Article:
Loading the cpuid module creates the nodes /dev/cpu/*/cpuid. Good commands for breaking down cpuid data include cpuid and Dave Jones's x86info. A "cpuid_level" field can be found in /proc/cpuinfo (checked as of 2.6.25-rc3) for each processor in the system. There's Intel and AMD documents about using cpuid effectively, although they're given short shrift at this page.
A very complete, open source CPUID implementation is available in libtorque. See src/libtorque/hardware/x86cpuid.c. It's up-to-date as of 2009-11 for both Intel and AMD processors, doesn't require root privileges, supports all major affinity API's, handles SMT, multicore, and multiple physical packages, NUMA and discovers all caches and TLBs. Furthermore, it performs dynamic topology enumeration.
CPUID and multiple processors
Some CPUID attributes require multiple CPUID calls to retrieve (often EAX is first set to 0 to determine the highest attribute request supported, then called again with specific requests). Behavior is undefined if CPUID information from one processor is used to form requests for another (especially in a heterogeneous system). Furthermore, CPUID must be performed on each processor used -- results for one processor have no general ramifications for others (again, especially in a heterogeneous system). Current AMD and Intel CPUID specifications explicitly cover only homogeneous systems. To perform system-wide detection, either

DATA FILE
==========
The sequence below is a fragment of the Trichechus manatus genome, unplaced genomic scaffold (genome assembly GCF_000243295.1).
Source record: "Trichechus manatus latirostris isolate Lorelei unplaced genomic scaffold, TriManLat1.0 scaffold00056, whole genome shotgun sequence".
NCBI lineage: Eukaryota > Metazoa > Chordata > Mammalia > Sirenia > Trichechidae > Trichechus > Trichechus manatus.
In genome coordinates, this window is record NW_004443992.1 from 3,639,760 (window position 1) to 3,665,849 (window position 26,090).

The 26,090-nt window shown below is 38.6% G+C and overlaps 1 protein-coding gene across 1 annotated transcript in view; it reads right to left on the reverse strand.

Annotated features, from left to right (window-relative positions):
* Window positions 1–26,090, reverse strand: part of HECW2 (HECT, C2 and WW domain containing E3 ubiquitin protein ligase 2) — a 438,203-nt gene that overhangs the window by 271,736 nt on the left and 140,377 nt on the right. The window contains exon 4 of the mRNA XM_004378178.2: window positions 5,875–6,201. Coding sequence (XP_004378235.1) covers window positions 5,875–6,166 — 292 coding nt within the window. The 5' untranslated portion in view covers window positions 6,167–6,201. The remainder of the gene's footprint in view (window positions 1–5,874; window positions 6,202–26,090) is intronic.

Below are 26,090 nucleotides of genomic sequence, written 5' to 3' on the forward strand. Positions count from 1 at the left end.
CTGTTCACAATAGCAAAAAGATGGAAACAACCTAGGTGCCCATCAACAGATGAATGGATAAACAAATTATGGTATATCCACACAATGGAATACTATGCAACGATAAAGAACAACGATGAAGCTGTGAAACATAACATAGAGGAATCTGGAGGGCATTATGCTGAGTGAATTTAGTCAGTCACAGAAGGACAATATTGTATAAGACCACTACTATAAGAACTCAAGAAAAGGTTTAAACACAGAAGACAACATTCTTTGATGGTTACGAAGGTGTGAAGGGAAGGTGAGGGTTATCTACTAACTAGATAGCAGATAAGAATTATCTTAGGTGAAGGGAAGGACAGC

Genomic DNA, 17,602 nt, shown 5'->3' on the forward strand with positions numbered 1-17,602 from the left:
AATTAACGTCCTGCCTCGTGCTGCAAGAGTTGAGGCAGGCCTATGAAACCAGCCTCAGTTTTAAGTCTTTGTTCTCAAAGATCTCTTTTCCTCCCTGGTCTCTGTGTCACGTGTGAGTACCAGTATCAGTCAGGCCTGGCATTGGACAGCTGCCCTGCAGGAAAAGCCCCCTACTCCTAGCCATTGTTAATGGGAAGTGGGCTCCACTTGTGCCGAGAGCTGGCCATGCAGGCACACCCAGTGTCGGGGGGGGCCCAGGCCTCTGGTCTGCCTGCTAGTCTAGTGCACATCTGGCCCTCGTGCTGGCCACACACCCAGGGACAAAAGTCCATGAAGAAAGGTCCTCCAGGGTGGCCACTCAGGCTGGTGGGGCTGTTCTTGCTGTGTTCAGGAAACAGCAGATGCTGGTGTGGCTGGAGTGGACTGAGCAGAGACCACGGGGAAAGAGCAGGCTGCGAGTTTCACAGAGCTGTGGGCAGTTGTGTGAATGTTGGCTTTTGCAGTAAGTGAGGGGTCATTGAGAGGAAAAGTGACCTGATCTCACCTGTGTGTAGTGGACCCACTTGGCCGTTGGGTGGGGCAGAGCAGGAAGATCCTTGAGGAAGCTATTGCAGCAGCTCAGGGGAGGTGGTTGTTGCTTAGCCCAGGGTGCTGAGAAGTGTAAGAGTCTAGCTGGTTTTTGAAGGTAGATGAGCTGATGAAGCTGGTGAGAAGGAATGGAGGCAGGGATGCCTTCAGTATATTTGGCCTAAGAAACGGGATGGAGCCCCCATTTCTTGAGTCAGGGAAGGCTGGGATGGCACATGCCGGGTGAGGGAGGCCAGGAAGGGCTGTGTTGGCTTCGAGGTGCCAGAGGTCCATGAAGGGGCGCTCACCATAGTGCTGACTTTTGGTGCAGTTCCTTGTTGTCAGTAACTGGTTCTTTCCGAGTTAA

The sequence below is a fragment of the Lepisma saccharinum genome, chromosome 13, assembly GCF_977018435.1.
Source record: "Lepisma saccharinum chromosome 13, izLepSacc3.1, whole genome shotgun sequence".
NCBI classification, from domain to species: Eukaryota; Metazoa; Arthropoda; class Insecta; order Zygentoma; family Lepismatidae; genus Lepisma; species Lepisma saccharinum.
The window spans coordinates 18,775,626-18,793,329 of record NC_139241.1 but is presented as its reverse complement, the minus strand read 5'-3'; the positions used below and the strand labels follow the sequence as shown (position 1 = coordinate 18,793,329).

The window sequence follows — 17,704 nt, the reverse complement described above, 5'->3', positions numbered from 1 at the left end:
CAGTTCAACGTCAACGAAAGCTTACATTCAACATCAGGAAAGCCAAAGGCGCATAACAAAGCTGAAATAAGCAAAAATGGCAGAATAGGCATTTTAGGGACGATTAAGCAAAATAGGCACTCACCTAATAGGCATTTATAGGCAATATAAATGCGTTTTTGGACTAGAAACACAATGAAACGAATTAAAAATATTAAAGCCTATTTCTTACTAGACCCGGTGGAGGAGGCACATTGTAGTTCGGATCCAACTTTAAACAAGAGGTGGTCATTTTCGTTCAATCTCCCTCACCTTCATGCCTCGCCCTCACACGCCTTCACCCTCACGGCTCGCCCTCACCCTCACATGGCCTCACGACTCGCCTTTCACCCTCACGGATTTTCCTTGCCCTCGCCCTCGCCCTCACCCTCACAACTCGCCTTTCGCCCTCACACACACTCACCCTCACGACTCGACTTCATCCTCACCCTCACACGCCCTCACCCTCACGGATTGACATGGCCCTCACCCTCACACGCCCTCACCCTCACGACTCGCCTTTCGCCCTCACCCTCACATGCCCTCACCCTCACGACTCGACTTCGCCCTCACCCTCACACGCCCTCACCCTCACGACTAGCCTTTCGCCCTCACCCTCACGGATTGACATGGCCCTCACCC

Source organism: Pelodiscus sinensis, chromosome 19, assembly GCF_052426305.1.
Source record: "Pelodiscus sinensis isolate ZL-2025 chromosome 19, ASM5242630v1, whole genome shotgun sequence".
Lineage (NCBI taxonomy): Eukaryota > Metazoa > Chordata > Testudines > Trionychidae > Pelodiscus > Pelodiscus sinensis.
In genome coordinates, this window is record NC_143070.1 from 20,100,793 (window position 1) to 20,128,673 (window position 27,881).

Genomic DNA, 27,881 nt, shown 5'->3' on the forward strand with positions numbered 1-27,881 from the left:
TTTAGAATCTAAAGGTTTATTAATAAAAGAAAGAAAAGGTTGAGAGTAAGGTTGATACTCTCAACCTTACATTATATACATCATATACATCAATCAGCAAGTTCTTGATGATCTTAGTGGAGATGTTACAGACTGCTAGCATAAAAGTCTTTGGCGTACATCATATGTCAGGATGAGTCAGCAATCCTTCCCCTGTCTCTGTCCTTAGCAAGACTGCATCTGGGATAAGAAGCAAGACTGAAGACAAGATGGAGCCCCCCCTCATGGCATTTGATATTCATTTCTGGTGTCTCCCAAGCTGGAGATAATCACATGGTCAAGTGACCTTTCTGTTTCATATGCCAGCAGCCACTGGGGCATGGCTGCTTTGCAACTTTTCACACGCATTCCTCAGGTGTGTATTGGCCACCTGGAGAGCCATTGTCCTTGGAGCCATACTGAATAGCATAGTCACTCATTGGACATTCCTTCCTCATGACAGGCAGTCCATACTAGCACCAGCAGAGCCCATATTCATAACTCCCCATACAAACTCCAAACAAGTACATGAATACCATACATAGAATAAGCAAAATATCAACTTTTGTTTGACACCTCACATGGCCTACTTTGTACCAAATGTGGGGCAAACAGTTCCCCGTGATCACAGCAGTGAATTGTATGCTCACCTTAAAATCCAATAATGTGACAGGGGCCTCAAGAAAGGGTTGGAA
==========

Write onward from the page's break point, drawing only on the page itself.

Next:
- the process must start in a cpuset containing all processors, and the process must bind itself to each CPU in turn
- the operating system must provide a world-readable interface (ie, the process never calls CPUID directly)
On Linux, the /dev/cpuid(4) device provides an obsolete interface to CPUID. On modern systems, it is chmod'd 0440, and its use is discouraged. Instead, since at least 2.6.24 a sysfs interface has been supported; see /sys/devices/system/cpu/*/:
[dumbledore](0) $ for i in /sys/devices/system/cpu/cpu0/cache/*/* /sys/devices/system/cpu/cpu0/topology/* ; do echo -n "`basename $i`: " && cat $i ; done coherency_line_size: 64 level: 1 number_of_sets: 64 physical_line_partition: 1 shared_cpu_map: 00000000,00000000,00000000,00000000,00000000,00000000,00000000,00000101 size: 32K type: Data ways_of_associativity: 8 coherency_line_size: 64 level: 1 number_of_sets: 128 physical_line_partition: 1 shared_cpu_map: 00000000,00000000,00000000,00000000,00000000,00000000,00000000,00000101 size: 32K type: Instruction ways_of_associativity: 4 coherency_line_size: 64 level: 2 number_of_sets: 512 physical_line_partition: 1 shared_cpu_map: 00000000,00000000,00000000,00000000,00000000,00000000,00000000,00000101 size: 256K type: Unified ways_of_associativity: 8 coherency_line_size: 64 level: 3 number_of_sets: 8192 physical_line_partition: 1 shared_cpu_map: 00000000,00000000,00000000,00000000,00000000,00000000,00000000,00005555 size: 8192K type: Unified ways_of_associativity: 16 core_id: 0 core_siblings: 00000000,00000000,00000000,00000000,00000000,00000000,00000000,00005555 physical_package_id: 1 thread_siblings: 00000000,00000000,00000000,00000000,00000000,00000000,00000000,00000101 [dumbledore](0) $
CPUID and multiple threads
- The package must support SMT. Check via bit 28 (0x1c00) of the EDX register after CPUID function 0x00000001.
- The processor must support SMT. Check via bits 23:16 of the EBX register after CPUID function 0x00000001. They must be > 1.